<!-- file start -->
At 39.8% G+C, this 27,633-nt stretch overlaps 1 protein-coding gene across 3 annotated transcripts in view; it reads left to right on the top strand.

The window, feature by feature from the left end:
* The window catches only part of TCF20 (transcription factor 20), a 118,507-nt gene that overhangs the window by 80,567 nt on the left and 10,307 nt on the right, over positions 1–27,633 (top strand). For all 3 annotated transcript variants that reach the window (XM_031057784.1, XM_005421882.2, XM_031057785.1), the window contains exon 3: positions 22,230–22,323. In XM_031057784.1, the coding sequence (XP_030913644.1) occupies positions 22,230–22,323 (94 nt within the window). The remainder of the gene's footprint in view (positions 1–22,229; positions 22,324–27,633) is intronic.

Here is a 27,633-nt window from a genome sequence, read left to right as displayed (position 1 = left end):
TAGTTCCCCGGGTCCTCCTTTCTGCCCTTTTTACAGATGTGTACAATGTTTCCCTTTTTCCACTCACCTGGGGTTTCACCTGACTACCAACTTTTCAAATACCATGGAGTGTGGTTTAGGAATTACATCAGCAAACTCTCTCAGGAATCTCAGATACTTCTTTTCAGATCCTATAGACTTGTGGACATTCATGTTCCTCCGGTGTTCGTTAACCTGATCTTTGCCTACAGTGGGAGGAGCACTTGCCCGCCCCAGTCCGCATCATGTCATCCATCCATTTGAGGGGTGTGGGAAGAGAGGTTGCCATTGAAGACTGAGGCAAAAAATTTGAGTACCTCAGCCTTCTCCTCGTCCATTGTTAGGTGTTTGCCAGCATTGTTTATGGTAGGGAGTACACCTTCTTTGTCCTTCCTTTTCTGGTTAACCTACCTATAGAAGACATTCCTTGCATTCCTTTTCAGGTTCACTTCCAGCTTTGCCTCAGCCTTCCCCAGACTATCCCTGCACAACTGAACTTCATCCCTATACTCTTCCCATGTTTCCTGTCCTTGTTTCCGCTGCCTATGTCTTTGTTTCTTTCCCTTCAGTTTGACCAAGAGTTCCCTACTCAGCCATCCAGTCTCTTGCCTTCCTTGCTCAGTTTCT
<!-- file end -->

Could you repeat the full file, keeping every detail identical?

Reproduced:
At 39.8% G+C, this 27,633-nt stretch overlaps 1 protein-coding gene across 3 annotated transcripts in view; it reads left to right on the top strand.

The window, feature by feature from the left end:
* The window catches only part of TCF20 (transcription factor 20), a 118,507-nt gene that overhangs the window by 80,567 nt on the left and 10,307 nt on the right, over positions 1–27,633 (top strand). For all 3 annotated transcript variants that reach the window (XM_031057784.1, XM_005421882.2, XM_031057785.1), the window contains exon 3: positions 22,230–22,323. In XM_031057784.1, the coding sequence (XP_030913644.1) occupies positions 22,230–22,323 (94 nt within the window). The remainder of the gene's footprint in view (positions 1–22,229; positions 22,324–27,633) is intronic.

Here is a 27,633-nt window from a genome sequence, read left to right as displayed (position 1 = left end):
TAGTTCCCCGGGTCCTCCTTTCTGCCCTTTTTACAGATGTGTACAATGTTTCCCTTTTTCCACTCACCTGGGGTTTCACCTGACTACCAACTTTTCAAATACCATGGAGTGTGGTTTAGGAATTACATCAGCAAACTCTCTCAGGAATCTCAGATACTTCTTTTCAGATCCTATAGACTTGTGGACATTCATGTTCCTCCGGTGTTCGTTAACCTGATCTTTGCCTACAGTGGGAGGAGCACTTGCCCGCCCCAGTCCGCATCATGTCATCCATCCATTTGAGGGGTGTGGGAAGAGAGGTTGCCATTGAAGACTGAGGCAAAAAATTTGAGTACCTCAGCCTTCTCCTCGTCCATTGTTAGGTGTTTGCCAGCATTGTTTATGGTAGGGAGTACACCTTCTTTGTCCTTCCTTTTCTGGTTAACCTACCTATAGAAGACATTCCTTGCATTCCTTTTCAGGTTCACTTCCAGCTTTGCCTCAGCCTTCCCCAGACTATCCCTGCACAACTGAACTTCATCCCTATACTCTTCCCATGTTTCCTGTCCTTGTTTCCGCTGCCTATGTCTTTGTTTCTTTCCCTTCAGTTTGACCAAGAGTTCCCTACTCAGCCATCCAGTCTCTTGCCTTCCTTGCTCAGTTTCT